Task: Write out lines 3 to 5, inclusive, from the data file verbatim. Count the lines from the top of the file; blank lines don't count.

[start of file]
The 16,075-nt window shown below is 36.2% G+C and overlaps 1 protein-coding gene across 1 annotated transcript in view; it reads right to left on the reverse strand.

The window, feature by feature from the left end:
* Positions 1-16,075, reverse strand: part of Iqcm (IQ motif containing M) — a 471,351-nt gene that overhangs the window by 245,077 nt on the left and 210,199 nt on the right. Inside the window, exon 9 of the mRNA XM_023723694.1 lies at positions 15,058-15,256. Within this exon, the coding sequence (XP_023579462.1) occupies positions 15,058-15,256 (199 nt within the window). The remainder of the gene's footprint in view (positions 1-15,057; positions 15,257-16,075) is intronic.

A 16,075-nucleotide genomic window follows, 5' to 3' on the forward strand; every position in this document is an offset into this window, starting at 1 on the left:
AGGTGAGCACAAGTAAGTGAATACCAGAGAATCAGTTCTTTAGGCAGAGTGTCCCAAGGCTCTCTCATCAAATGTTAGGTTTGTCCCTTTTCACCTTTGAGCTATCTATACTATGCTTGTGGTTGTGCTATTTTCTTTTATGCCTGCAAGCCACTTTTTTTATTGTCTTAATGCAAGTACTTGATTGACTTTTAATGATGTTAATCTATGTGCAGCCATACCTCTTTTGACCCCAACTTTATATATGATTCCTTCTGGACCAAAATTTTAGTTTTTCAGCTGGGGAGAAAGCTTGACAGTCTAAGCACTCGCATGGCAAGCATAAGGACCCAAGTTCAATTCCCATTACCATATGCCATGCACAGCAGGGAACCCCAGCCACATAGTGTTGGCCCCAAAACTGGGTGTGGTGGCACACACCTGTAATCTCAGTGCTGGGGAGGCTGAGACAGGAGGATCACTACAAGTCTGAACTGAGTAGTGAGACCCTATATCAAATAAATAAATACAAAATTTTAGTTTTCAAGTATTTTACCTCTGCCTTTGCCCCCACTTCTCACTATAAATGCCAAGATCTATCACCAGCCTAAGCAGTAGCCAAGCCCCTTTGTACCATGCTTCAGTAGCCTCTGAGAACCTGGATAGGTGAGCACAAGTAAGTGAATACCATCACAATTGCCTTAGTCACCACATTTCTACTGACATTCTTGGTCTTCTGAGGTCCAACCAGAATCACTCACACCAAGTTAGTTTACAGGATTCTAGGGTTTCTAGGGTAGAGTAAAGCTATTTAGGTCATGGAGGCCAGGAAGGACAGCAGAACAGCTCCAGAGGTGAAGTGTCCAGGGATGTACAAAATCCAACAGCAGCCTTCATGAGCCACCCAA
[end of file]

* Positions 1-16,075, reverse strand: part of Iqcm (IQ motif containing M) — a 471,351-nt gene that overhangs the window by 245,077 nt on the left and 210,199 nt on the right. Inside the window, exon 9 of the mRNA XM_023723694.1 lies at positions 15,058-15,256. Within this exon, the coding sequence (XP_023579462.1) occupies positions 15,058-15,256 (199 nt within the window). The remainder of the gene's footprint in view (positions 1-15,057; positions 15,257-16,075) is intronic.

A 16,075-nucleotide genomic window follows, 5' to 3' on the forward strand; every position in this document is an offset into this window, starting at 1 on the left:
AGGTGAGCACAAGTAAGTGAATACCAGAGAATCAGTTCTTTAGGCAGAGTGTCCCAAGGCTCTCTCATCAAATGTTAGGTTTGTCCCTTTTCACCTTTGAGCTATCTATACTATGCTTGTGGTTGTGCTATTTTCTTTTATGCCTGCAAGCCACTTTTTTTATTGTCTTAATGCAAGTACTTGATTGACTTTTAATGATGTTAATCTATGTGCAGCCATACCTCTTTTGACCCCAACTTTATATATGATTCCTTCTGGACCAAAATTTTAGTTTTTCAGCTGGGGAGAAAGCTTGACAGTCTAAGCACTCGCATGGCAAGCATAAGGACCCAAGTTCAATTCCCATTACCATATGCCATGCACAGCAGGGAACCCCAGCCACATAGTGTTGGCCCCAAAACTGGGTGTGGTGGCACACACCTGTAATCTCAGTGCTGGGGAGGCTGAGACAGGAGGATCACTACAAGTCTGAACTGAGTAGTGAGACCCTATATCAAATAAATAAATACAAAATTTTAGTTTTCAAGTATTTTACCTCTGCCTTTGCCCCCACTTCTCACTATAAATGCCAAGATCTATCACCAGCCTAAGCAGTAGCCAAGCCCCTTTGTACCATGCTTCAGTAGCCTCTGAGAACCTGGATAGGTGAGCACAAGTAAGTGAATACCATCACAATTGCCTTAGTCACCACATTTCTACTGACATTCTTGGTCTTCTGAGGTCCAACCAGAATCACTCACACCAAGTTAGTTTACAGGATTCTAGGGTTTCTAGGGTAGAGTAAAGCTATTTAGGTCATGGAGGCCAGGAAGGACAGCAGAACAGCTCCAGAGGTGAAGTGTCCAGGGATGTACAAAATCCAACAGCAGCCTTCATGAGCCACCCAA